Depending on your preferences, there’s nothing more exciting than watching tadpoles turn into frogs, and we have a pond in desperate need of wildlife. As the sun glared down, we wrestled with a net on a long pole, and re-homed the little wiggling creatures (along with a few bits of floating polystyrene) into empty pickled beetroot jars.

The journey back to villa Theodora involved a slow tentative drive with me on the back holding two glass jars full of wriggling pond life. I think the frog/toad in particular liked the village tour, but it was hard to gauge the reaction of the tadpoles. We passed the little church, a flock of sheep, a vineyard and ferocious sounding guard dogs with wagging tails. It was a short but concise drive, interspersed with me reprimanding Mr SN for driving over a bump too fast.

We made it home without any broken glass and in the late afternoon sun, we set our little amphibians free. They swam with renewed freedom, into the depths and out of sight, to the soundtrack of born free.


So there you have it. This month has been frugal, yet full of home improvements and the larval stages of an amphibian. Do you have any money saving tips? Has the coronavirus made you think of your expenses too? Have you eaten too much chocolate as well? Oh, and lastly, please can you help us to identify whether this is a frog or a toad?

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31 thoughts on “Our expenses this month, coronavirus and rescuing tadpoles.

  1. Hi Steph. We really enjoy reading about your life in Crete, sounds really exciting and a lovely way of life. Hope things get better for us all soon.

    1. Hi Marion and Ian! It was so lovely to log on and find a message from you? I’m glad you’re enjoying the blog, I hope one day you can come over and see it all for yourselves – I know you love the Greek islands as much as us.

      Yes, fingers crossed life will start to get back on track soon. On Monday the restrictions are lifting here, and we will be allowed to freely leave the house whenever we want. That means that we can go to the beach for a swim – hooray!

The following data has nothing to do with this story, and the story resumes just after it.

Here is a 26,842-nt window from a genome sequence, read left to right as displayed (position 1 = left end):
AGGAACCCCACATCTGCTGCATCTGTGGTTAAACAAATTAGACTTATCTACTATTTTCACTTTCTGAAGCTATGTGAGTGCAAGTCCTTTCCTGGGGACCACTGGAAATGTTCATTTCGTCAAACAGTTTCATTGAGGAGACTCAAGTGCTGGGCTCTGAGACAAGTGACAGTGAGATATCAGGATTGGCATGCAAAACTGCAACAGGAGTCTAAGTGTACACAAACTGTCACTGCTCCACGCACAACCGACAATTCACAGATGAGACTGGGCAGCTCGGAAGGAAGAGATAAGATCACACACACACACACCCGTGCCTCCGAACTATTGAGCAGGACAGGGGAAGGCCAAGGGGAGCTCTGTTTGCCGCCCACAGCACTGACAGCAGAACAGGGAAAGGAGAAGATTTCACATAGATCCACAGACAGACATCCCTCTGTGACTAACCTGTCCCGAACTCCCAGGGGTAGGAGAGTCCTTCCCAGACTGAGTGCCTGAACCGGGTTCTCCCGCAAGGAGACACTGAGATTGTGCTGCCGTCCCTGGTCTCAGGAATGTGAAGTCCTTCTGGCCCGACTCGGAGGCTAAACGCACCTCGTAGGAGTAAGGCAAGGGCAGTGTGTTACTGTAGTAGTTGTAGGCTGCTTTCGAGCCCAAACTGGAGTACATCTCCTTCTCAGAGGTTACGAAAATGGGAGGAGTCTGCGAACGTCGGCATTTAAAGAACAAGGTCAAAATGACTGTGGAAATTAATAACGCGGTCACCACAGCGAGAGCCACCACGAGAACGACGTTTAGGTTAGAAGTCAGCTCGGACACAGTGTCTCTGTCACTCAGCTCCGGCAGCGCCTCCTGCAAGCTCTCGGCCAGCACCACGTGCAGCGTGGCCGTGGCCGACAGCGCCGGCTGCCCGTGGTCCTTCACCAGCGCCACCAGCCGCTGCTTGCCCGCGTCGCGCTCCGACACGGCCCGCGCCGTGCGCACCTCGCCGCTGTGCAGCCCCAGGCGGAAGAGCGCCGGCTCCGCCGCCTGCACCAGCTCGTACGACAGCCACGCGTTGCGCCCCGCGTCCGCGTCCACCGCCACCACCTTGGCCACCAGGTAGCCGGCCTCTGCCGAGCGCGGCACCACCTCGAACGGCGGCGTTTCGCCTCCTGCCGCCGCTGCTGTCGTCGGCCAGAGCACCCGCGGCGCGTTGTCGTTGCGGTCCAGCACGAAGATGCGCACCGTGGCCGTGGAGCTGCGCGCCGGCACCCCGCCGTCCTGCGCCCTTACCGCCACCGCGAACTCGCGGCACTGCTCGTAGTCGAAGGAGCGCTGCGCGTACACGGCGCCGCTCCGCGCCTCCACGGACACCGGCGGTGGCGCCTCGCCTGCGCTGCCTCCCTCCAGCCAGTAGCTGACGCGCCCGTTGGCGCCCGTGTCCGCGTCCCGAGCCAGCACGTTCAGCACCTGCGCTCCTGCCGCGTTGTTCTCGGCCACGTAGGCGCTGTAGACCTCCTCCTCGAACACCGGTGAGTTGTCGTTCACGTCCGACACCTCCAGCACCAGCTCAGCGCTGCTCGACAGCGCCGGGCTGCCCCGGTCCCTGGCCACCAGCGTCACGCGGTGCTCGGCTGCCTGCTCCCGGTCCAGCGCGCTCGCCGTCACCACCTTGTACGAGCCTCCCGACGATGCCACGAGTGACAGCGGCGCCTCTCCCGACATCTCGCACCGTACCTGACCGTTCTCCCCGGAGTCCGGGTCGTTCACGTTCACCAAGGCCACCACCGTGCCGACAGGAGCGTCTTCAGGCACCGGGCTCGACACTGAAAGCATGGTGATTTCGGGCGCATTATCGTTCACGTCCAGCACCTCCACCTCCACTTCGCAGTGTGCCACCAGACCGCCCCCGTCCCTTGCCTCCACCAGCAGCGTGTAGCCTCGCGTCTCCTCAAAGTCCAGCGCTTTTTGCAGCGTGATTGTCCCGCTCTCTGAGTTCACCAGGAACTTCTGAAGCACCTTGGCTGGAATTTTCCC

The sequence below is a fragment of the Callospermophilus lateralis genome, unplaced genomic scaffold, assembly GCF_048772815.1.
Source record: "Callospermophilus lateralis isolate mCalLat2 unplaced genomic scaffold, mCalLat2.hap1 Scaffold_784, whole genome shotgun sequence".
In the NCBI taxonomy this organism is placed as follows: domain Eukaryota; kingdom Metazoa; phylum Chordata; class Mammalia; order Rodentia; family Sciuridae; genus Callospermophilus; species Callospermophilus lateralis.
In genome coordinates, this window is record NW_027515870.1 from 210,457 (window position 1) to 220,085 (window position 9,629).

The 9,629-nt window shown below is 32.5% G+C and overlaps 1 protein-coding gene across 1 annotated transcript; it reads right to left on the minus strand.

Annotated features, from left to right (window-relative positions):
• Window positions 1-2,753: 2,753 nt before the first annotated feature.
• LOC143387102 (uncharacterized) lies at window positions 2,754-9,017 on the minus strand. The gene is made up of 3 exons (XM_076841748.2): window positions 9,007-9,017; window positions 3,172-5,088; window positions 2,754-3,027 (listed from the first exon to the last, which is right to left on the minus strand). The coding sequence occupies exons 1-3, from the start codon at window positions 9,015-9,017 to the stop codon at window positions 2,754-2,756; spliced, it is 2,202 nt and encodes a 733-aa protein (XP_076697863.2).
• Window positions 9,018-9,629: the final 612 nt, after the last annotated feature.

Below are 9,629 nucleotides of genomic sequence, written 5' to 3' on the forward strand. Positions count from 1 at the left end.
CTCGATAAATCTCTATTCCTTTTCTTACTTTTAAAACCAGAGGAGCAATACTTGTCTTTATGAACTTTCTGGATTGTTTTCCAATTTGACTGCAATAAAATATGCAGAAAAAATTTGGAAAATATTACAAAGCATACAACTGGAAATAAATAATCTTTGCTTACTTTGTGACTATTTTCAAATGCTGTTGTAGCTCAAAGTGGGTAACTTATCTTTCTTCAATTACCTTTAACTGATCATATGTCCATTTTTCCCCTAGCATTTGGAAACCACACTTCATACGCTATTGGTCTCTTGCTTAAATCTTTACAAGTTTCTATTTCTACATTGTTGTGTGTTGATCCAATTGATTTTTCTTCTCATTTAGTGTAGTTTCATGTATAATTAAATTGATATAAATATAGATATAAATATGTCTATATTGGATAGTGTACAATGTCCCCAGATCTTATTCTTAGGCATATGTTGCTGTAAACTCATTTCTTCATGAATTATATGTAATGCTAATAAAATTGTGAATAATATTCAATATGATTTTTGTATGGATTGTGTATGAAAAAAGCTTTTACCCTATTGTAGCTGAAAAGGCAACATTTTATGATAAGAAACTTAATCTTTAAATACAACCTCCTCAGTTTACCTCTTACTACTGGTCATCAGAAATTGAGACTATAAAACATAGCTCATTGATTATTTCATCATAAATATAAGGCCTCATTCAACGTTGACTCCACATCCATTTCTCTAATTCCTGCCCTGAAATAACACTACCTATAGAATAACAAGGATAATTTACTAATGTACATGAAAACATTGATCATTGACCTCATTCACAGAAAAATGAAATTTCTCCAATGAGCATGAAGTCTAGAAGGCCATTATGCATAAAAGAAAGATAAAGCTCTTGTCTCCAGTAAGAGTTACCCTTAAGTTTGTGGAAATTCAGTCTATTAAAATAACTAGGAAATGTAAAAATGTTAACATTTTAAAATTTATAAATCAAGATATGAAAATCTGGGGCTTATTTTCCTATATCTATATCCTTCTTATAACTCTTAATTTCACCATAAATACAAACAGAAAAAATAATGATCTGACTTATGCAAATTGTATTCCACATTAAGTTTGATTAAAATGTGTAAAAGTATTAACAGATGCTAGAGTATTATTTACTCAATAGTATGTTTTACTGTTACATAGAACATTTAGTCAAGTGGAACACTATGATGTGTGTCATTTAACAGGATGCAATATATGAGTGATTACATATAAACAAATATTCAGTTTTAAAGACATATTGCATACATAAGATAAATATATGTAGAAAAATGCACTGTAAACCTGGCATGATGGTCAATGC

I hope you are both ok, when we’re next in the UK we’ll have to arrange a catch up and a cuppa – I really want to see Laura and Owen too?

      All the best to you all. xxx

  2. I am not at all sure what it is but having had a frog in our garden here in the UK I’d say maybe a toad but either way it sure is a handsome one, whatever it is!

    We are definitely saving money in the lockdown, but I know when it is eventually safe enough that we will be able to return to Crete, we will spend all we have saved on the beautiful island.

    We haven’t eaten too much, but the way we shop has changed in that we only do one shop a week making it important to eat the fresh food first, we don’t have a freezer, it certainly has given us more ideas for meals when you have to eat things in ‘order’. Tonight we are having the English version of spinach pies, with lots of fresh veg roasted with Greek olive oil in the oven

    Thank you for being so entertaining!

    1. I think he/she is very handsome too? I think we may be inundated with little ones once the toad-poles have grown legs!

      I bet you’re really looking to coming back out here and enjoying yourselves, it’s something to keep you going and look forward to.

      I think the virus is having an affect on so many parts of peoples lives, from serious contemplations, to little details. I hope some positive things will come from all of this.

      All the best?

  3. Your blog is what is keeping me going as crave your lifestyle.
    Your optimistic outlook is awesome and I wish you both well.
    Did you buy a home and a place to do up?
    How is the Walnut cottage going?
    Is your home far from it or in same plot?

    1. Thank you? It really means a lot to hear that.
      We bought Walnut cottage first, as a renovation project. Then by chance, we heard of a property for sale five minutes walk down the lane. At the time we weren’t even considering a second purchase, but after thinking it through, it made a lot of sense to have a rental property to make an income and a house for us to live in.

      Walnut cottage is still more or less the same, we were just about to get the electricity connected (we were borrowing a neighbours before) and then the virus hit, and everything has been put on hold. We’re hoping that when things do go back to normal, it will progress quickly.